Religion and HIV/AIDS stigma: Implications for health professionals in Puerto Rico Article

Varas-Diaz, N, Neilands, TB, Malave Rivera, S et al. (2010). Religion and HIV/AIDS stigma: Implications for health professionals in Puerto Rico . 5(3), 295-312. 10.1080/17441690903436581

cited authors

  • Varas-Diaz, N; Neilands, TB; Malave Rivera, S; Betancourt, E

fiu authors

abstract

  • HIV/AIDS stigma continues to be a barrier for prevention efforts. Its detrimental effects have been documented among people living with HIV/AIDS and encompass loss of social support and depression. When it is manifested by health professionals, it can lead to sub-optimal services. Although strides have been made to document the effects of HIV/AIDS stigma, much needs to be done in order to understand the structural factors that can foster it. Such is the case of religion's role on HIV/AIDS stigma in Puerto Rico. The Caribbean Island has a Judeo-Christian-based culture due to years of Spanish colonisation. This religious influence continued under Protestantism as part of the Island's integration as a non-incorporated territory of the USA. The main objective of this study was to explore the role of religion in HIV/AIDS stigma manifested by Puerto Rican health professionals in practice and in training. Through a mixed-method approach, 501 health professionals completed qualitative interviews (n=80) and self-administered questionnaires (n=421). Results show that religion plays some role in conceptualisations of health and illness among participants in the study. Furthermore, the importance placed on religion and participation in such activities was related to higher levels of HIV/AIDS stigma. © 2010 Taylor & Francis.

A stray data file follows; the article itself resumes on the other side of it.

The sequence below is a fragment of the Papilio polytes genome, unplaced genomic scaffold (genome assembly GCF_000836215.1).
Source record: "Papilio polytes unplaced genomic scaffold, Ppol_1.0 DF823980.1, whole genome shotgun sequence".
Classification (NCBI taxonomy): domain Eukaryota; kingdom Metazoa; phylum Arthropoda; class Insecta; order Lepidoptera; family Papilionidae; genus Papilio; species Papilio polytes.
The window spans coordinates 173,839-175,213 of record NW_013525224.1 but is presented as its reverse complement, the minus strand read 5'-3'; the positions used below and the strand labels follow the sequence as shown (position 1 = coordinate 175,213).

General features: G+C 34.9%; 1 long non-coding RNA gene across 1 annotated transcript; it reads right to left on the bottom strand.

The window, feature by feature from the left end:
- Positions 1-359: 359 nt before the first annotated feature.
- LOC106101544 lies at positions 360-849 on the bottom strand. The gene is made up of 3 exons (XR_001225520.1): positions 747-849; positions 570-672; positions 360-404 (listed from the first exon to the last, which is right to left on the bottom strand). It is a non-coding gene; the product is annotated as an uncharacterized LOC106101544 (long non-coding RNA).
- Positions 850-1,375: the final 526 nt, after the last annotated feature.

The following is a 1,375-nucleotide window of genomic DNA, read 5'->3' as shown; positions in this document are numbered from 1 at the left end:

publication date

  • May 1, 2010

Digital Object Identifier (DOI)

start page

  • 295

end page

  • 312

volume

  • 5

issue

  • 3